The OAS member states did not agree on the characterization of the events in Paraguay last June, which culminated in the removal of President Fernando Lugo by the Congress. I did not agree with the characterization as a “coup d'état” that some members ascribed to those events because it had never been applied to similar instances in which a country’s parliament had used its powers to oust a president.

However, since I believed, as did most of the Permanent Council, that what took place was a serious conflict of powers in the State of Paraguay, conducted in the framework of its Constitution, we chose to focus our attention on the full restoration of constitutional dialogue in that country. So the General Secretariat organized a large electoral mission, led by former Costa Rican President Oscar Arias, whose task was to foster a climate of normalcy that would permit the democratic election of new officials.

This objective was fully achieved thanks to the efforts of the government of President Federico Franco and all Paraguayans, who consistently demonstrated their unequivocal wish for a peaceful transition. The election of this past April 21 proceeded in completely normal fashion, and today we send greetings to President-elect Horacio Cartes, who will take office on August 15, and the new Congress of Paraguay.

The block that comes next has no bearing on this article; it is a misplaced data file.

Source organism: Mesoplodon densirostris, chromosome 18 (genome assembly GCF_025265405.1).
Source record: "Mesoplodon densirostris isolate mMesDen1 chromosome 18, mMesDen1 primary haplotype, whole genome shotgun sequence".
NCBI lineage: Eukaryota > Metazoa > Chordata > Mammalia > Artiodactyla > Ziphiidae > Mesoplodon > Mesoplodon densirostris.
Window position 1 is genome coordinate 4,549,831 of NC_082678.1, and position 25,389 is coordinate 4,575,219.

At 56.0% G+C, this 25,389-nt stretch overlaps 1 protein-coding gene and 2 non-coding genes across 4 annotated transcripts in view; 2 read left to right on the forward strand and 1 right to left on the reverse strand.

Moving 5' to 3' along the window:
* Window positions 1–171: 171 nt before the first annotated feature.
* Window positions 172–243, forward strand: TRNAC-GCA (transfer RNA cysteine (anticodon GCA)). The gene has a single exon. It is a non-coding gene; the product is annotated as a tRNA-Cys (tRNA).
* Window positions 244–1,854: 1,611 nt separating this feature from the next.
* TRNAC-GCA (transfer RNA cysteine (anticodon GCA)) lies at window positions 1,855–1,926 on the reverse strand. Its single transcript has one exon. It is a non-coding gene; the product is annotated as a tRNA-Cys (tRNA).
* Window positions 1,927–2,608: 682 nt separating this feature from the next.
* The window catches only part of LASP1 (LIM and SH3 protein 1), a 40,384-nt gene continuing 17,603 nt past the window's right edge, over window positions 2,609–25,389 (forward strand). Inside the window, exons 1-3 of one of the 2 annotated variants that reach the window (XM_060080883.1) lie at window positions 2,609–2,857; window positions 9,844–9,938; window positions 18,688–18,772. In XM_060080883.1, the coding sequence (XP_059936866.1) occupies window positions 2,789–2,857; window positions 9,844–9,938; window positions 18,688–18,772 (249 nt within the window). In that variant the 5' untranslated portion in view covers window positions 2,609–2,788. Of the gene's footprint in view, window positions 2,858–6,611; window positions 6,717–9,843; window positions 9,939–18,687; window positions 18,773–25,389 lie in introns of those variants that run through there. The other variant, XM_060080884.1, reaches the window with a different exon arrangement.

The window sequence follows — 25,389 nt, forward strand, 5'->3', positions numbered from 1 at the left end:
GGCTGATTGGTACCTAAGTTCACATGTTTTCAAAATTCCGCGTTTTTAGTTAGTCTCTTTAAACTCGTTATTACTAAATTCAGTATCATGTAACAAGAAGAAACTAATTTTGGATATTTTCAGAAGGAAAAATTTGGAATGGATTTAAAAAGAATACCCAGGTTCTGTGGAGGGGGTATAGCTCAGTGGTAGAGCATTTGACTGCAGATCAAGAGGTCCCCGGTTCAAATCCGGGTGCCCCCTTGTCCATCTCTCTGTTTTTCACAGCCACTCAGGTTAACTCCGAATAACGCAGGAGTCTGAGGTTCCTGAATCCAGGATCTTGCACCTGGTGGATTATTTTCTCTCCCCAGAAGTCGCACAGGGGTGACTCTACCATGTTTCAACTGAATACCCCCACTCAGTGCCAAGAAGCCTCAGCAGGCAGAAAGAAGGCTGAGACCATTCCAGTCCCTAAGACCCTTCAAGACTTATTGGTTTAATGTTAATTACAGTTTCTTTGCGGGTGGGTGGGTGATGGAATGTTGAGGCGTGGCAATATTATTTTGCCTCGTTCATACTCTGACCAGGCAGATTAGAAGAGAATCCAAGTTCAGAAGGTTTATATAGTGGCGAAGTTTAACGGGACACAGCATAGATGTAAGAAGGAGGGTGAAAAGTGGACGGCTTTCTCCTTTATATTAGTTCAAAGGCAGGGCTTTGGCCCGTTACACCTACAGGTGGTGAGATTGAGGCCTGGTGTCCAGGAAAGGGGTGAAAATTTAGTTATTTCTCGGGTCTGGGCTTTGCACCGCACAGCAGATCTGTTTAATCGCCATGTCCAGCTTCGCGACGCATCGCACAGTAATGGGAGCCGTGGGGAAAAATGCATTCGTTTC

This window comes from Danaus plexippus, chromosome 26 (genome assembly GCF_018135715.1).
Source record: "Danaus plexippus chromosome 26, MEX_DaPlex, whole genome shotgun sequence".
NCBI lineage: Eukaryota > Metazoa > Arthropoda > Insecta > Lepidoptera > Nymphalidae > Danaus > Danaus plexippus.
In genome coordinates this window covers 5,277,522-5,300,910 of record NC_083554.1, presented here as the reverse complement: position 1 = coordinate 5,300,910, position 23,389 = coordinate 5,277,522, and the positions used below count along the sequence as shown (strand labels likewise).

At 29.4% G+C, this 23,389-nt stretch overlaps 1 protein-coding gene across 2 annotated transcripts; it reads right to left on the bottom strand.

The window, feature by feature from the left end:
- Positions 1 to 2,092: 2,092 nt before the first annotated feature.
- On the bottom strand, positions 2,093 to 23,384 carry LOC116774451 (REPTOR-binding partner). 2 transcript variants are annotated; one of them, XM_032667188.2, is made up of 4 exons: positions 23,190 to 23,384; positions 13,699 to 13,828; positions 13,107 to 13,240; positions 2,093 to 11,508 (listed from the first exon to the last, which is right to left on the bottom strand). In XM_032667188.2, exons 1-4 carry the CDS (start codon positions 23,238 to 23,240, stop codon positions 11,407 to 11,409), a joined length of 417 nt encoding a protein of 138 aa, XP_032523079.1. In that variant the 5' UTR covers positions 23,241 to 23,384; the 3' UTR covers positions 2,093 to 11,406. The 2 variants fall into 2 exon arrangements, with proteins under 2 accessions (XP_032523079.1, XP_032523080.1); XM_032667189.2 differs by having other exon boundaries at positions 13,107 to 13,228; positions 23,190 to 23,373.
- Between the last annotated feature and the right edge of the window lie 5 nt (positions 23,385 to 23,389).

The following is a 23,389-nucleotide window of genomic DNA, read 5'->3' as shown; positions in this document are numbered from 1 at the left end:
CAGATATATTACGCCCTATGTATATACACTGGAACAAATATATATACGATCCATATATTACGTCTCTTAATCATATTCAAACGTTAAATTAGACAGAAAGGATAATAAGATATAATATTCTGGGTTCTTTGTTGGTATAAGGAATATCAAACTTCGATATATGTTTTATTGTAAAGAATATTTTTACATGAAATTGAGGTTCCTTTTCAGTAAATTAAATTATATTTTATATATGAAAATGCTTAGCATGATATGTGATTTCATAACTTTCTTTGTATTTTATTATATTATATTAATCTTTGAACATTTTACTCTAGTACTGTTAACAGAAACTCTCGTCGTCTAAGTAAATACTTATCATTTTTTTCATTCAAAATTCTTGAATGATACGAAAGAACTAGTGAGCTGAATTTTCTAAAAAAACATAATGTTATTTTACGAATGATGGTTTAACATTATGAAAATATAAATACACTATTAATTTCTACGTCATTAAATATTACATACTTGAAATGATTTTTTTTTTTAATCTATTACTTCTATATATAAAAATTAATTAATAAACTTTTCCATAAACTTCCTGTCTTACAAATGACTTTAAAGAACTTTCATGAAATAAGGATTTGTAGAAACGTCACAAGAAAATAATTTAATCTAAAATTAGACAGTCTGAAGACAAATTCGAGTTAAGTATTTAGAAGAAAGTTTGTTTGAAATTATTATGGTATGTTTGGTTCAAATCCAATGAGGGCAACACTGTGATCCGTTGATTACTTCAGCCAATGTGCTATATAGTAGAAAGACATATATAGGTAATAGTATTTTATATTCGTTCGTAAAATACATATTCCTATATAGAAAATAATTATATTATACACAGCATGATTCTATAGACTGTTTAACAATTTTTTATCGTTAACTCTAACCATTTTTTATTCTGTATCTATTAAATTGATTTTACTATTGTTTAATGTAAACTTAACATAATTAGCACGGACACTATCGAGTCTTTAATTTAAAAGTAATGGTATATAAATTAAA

It is not my intention to reopen a debate that is now moot. What I want to highlight is the willingness that all governments of the OAS member states showed in the course of these events to discuss the issue, coherently and energetically defending their positions but never attempting to impose them by majority or turn them into reasons for division. The OAS is an Organization in which one can disagree, and disagreements are dealt with constructively, through dialogue.

That willingness for dialogue was also demonstrated at the Twenty-seventh Meeting of Consultation of Ministers of Foreign Affairs, convened at the request of Ecuador following the events surrounding the Julian Assange asylum case. It was characterized above all by a positive spirit that allowed us to adopt a resolution that, along with fully reaffirming the inviolability of diplomatic facilities as provided by international law, took a constructive approach, always striving for entente and discouraging confrontation.